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StitchersGirl

"It is what you read when you don't have to that determines what you will be when you can't help it." - Oscar Wilde

Going Home by Kris Ripper

Going Home (The Home Series Book 1) - Kris Ripper

This freebie surprised the hell out of me.

 

 

Firstly, because for a Love Landscape's freebie it was exceptionally well written, the plot complex and with 208 pages, it was a relatviely long read. But more importantly, it threw me right in the middle of a scenario that I tend to avoid in my books.

 

 

The right to own sex slaves has just been made illegal. The government is taking the slaves to a reeducation camp where we can learn to be a part of everyday society. But what they don’t understand is that I’ve been with Master for 7 years and there’s nowhere else I’d rather be than kneeling at his feet, with his collar around my neck and being used in any way he needs. I’m his.

 

 

I'm no fan of sexual slavery stories. I don't enjoy dub-con/non-con, falling in love with your abuser is not a trope for me - not in erotica and sure as heck not in romance. Stockholm syndrome is NOT my idea of a romantic relationship. With all that said, nobody was more surprised than me when this little one not only landed on my Kindle, but that I read it front to back. And was interested and invested the whole time. But Rory was a fascinating character. On the one hand slavery was all he's ever known. He was born into it, became his Master's property and was prepared to stay with him for the rest of his life. He thought he loved him, he was okay with how his life was going, he enjoyed the D/s relationship in the bedroom, and was alright with how the rest of his lofe was supposed to pan out. Or so he thought. But when sexual slavery was abolished, when he was taken to another location and contact to his Master isn't an option anymore, Rory's world is crumbling. Everything he thought was right, suddenly isn't anymore. Black isn't black, white isn't white and grey never looked so chaotic. He's changing, the world is changing - even his feelings are changing. It's terrifying, but through all of it there is one thought that prevails: He needs to get back to Geo.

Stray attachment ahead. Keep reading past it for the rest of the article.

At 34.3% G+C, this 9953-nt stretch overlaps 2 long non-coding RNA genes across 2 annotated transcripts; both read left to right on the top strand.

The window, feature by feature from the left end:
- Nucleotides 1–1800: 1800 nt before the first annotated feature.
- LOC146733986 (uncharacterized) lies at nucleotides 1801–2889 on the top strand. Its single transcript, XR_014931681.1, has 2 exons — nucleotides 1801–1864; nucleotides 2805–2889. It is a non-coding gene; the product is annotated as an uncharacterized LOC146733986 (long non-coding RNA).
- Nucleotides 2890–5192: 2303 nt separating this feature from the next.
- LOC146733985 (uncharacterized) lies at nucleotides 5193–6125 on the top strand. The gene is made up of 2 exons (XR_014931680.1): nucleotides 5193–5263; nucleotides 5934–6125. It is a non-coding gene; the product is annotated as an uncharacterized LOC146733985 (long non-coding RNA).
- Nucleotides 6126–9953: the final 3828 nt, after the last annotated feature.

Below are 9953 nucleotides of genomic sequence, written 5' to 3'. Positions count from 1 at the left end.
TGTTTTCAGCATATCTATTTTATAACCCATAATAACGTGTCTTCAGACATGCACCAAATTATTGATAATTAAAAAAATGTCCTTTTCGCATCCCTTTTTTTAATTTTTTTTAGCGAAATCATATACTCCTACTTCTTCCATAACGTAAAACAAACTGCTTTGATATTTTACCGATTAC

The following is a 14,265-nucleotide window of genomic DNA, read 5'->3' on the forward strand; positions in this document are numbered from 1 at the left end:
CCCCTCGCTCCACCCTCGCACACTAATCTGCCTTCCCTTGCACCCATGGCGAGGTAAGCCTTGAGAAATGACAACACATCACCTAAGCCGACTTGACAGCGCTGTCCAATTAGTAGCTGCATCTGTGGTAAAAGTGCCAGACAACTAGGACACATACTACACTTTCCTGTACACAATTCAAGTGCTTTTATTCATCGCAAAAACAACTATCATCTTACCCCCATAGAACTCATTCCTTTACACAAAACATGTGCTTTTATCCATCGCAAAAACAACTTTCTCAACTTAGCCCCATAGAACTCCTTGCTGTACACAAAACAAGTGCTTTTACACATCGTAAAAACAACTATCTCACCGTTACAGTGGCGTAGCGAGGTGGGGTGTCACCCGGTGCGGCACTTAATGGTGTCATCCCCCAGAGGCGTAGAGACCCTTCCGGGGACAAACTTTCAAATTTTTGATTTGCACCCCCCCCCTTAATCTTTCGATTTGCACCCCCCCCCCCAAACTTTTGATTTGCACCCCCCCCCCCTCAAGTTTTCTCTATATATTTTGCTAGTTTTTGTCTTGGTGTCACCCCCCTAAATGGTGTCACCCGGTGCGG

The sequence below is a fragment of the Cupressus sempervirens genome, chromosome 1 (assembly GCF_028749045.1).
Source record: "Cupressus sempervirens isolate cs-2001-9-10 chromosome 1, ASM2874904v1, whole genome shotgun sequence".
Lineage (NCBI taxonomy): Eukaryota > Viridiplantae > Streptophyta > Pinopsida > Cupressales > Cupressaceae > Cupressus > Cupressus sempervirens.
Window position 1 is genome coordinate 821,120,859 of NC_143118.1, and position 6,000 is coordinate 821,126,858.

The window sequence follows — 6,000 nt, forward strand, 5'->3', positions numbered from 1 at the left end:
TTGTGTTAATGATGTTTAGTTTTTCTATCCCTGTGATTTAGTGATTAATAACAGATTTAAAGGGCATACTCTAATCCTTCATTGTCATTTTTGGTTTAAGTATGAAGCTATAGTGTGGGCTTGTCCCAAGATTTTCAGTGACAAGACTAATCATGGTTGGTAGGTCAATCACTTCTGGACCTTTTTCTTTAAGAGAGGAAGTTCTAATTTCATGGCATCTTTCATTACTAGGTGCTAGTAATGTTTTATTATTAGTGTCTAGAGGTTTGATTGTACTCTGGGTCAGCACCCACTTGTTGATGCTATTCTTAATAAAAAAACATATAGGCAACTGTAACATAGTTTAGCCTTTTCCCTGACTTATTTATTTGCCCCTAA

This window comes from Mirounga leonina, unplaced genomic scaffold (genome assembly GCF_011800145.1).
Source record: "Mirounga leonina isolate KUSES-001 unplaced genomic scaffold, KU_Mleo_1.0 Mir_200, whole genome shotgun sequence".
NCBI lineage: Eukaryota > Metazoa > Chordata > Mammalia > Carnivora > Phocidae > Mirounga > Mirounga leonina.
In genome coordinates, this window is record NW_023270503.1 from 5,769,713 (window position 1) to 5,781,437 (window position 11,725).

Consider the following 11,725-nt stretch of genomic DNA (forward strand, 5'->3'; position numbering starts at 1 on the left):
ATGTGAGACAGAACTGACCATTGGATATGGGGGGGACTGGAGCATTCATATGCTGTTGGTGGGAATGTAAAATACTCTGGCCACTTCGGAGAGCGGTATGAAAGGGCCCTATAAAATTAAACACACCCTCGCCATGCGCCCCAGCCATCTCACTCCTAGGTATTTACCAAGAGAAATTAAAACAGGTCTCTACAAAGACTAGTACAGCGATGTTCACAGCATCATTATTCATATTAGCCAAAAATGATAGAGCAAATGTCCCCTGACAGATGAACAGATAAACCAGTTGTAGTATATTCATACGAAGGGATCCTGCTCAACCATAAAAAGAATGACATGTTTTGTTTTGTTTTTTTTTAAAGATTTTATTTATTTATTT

This story sure as hell isn't a psychology handbook. It's also completely different from what I expected. And I liked it. For once, it wasn't a twist on Stockholm syndrom. There was a difference between consensual D/s relationships and the master7slave conext Rory and Geo were used to. It was very fascination to see this struggle, this journey, the psychological and physiological ramifications of their complex, shared history.

 

Was it preachy? MAybe? A little? There were some side characters that - while layered and interesting and sometimes a pain in the ass - loved taking the roles of angels and devils. Sometimes that was frustrating, but all in all not too bad. The story is wordy, though. More so than I usually like in the "preaching and lecturing" department. But all in all, I enjoyed this one, and I liked how much it managed to surprise me again and again. Definitely recommended.